MORE THAN ONE WAY TO CATCH A BANK ROBBER
Her name’s Sally
And she lives in
But doesn’t much
care to go home.
Because when she
She’s tied to a
To stifle her
desire to roam.
Pub song possibly
written by Sally’s husband, Tommy.
“I need you!
Need you! Gawd, how I want you so
Alison O’Malley held the
wanted poster in front
of her face, staring intently at Robert Weston.
Weston was wanted for bank robbery
states and the District of Columbia and there was a hundred-thousand-dollar
reward for information leading to his capture.
Alison planted a kiss on his
carefully placed it on the corner of her desk.
The O’Malley Detective
Agency was going to
experience a makeover soon, she was sure of it.
The agency actually did more
and bail jumper work than detective work, but Alison was a dreamer. Since Robert
Weston hadn’t robbed a bank in Florida
yet, she figured he would soon.
And Alison planned to nab him
when he did.
It was getting on toward noon
and Alison hadn’t
really done any work this morning.
Because she didn’t have
any work to do.
She locked up her office and
headed down two
flights of stairs to the street. She
would have lunch at the St. George Tavern and then hang around there for the
afternoon to see if she could pick up some business. The St. George usually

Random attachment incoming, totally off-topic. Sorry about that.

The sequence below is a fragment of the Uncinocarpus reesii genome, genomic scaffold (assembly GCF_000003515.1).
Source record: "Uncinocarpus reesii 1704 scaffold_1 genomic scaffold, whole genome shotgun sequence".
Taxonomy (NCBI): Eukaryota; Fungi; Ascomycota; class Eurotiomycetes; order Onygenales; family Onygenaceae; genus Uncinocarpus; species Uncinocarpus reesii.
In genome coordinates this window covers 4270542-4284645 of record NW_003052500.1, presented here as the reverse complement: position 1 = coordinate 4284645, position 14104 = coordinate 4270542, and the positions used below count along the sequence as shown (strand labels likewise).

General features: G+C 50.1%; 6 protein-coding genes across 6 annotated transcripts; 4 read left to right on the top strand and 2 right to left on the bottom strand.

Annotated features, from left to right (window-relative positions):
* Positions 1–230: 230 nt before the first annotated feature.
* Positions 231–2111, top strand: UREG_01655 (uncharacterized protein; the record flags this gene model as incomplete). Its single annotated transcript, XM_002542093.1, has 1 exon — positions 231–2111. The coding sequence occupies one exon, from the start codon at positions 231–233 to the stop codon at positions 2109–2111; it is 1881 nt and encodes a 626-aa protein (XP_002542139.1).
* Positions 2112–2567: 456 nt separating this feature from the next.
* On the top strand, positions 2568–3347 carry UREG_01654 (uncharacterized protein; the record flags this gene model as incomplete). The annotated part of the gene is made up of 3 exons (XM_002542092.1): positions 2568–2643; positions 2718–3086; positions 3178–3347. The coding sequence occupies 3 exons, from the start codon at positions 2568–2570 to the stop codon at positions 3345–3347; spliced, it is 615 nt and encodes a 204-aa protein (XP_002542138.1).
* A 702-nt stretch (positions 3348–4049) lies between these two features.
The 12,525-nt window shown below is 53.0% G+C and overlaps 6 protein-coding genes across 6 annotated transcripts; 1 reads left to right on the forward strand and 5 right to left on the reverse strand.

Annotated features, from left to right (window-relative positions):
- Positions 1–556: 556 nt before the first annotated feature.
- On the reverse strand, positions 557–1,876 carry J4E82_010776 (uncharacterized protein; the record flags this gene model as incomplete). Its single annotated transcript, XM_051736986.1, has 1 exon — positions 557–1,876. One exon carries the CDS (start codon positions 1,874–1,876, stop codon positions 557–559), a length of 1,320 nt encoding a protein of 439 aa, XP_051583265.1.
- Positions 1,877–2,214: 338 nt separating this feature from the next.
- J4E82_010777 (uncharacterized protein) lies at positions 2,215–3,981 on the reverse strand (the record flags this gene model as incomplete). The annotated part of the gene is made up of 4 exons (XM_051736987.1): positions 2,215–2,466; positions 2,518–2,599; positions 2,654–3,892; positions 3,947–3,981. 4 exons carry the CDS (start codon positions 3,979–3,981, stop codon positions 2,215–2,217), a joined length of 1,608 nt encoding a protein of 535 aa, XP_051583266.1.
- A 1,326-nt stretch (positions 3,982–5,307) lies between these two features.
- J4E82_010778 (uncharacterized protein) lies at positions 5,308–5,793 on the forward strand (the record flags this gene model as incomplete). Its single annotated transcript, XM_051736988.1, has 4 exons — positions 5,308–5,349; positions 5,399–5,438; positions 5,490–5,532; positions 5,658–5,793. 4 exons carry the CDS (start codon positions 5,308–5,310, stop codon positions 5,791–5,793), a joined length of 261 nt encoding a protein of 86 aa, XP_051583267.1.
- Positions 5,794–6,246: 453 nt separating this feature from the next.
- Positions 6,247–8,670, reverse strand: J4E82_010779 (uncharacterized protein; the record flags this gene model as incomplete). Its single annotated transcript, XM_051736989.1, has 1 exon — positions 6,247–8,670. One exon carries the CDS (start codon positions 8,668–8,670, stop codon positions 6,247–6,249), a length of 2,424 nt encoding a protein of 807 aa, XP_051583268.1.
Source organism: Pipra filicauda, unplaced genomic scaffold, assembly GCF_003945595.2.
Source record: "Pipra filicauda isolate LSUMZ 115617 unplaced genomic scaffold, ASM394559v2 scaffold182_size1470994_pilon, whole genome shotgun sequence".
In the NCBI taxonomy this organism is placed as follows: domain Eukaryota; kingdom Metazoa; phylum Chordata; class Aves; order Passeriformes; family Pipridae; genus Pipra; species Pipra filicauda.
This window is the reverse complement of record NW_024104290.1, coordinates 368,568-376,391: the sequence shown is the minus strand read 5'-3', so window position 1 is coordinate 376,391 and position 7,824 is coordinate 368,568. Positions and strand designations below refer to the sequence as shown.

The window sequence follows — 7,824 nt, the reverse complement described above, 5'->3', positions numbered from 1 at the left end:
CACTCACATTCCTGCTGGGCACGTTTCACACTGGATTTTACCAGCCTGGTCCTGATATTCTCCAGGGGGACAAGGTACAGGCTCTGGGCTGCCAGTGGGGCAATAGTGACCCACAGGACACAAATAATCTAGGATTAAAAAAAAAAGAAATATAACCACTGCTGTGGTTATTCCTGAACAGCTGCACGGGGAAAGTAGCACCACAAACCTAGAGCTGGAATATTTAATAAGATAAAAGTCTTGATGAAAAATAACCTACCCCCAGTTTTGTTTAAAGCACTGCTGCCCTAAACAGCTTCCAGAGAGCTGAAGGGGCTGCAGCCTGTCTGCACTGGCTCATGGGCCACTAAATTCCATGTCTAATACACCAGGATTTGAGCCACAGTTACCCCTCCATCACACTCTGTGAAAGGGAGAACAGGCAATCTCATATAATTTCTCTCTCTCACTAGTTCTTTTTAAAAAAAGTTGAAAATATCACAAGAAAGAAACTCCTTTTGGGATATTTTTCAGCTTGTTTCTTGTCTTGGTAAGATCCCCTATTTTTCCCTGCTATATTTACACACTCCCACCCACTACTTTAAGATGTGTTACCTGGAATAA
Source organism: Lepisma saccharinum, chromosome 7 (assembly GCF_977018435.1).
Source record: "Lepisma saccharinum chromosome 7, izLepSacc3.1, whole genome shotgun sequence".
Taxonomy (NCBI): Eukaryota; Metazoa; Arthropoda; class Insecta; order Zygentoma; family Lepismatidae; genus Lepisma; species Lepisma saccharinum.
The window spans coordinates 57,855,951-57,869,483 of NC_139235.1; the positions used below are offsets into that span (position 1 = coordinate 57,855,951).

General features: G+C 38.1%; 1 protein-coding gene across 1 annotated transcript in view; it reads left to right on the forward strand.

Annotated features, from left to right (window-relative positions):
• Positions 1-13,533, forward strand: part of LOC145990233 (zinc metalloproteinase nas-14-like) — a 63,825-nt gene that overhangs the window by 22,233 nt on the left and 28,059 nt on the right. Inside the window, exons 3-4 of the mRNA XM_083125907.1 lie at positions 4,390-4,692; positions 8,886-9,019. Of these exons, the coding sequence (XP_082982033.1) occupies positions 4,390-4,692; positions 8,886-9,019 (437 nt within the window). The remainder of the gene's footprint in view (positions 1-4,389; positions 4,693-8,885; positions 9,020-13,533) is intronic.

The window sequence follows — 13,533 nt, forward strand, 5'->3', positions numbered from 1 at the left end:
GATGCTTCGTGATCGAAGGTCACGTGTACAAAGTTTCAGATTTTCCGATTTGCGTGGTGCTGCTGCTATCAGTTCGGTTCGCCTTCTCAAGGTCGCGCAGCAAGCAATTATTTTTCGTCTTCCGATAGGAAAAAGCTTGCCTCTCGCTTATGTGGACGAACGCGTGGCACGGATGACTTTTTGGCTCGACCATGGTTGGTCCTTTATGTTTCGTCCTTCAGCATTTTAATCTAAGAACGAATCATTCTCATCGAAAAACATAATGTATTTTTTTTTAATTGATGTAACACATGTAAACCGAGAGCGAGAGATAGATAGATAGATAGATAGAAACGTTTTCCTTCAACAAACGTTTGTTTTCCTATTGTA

drew a pretty good
Friday lunch crowd. Snowbirds mixed with
locals, and that in itself sometimes generated a client or two.
I’ll have a Smithwick’s Red Ale and a burger and fries, please,” Alison
said plunking herself down onto the last available bar stool and opening her
“So it’s gonna be
Conrad today, is it?”
answered the bartender, Connie Dugan, with a smile. Connie was a big guy, over
six-five, who ran
a tight ship and enjoyed his quirky regulars.
“Yeah, I’m workin’
‘till four, so it’ll be Conrad
The handsome guy sitting on the
stool next to
her chuckled. “Nice work if you can get
it,” he said. “Takes that working from
home thing to a whole new level.”
“Yeah, I’m the boss
and the only employee, so I
get to make the work rules. No pesky HR
people keeping track of timecards, ya know?”
he said extending his hand. “You a writer or something?”
I’m a private detective. Drummin’
up business,” she said, taking his hand and giving it a firm shake.
“Private detective? Cool.
I went with a corporate law firm straight out of law school five years
ago and sometimes I feel a little….”
“I guess you could put
it that way —”
“Private detectives can
sometimes feel a little
stifled too,” said the guy on the stool to Alison’s right. Like
Lawyer Paul, he extended his hand and
Alison shook it. “Carl Vincent.
Vincent-Showers Detective Agency, New York
“Hey, guy, we were having
a conversation here,”
Paul said to Carl, puffing himself up.
“Oh, my bad,” said
Carl. “Didn’t know you two were together.”
Carl made like he was defusing
but actually he was aware that the way he put it could cause trouble. He enjoyed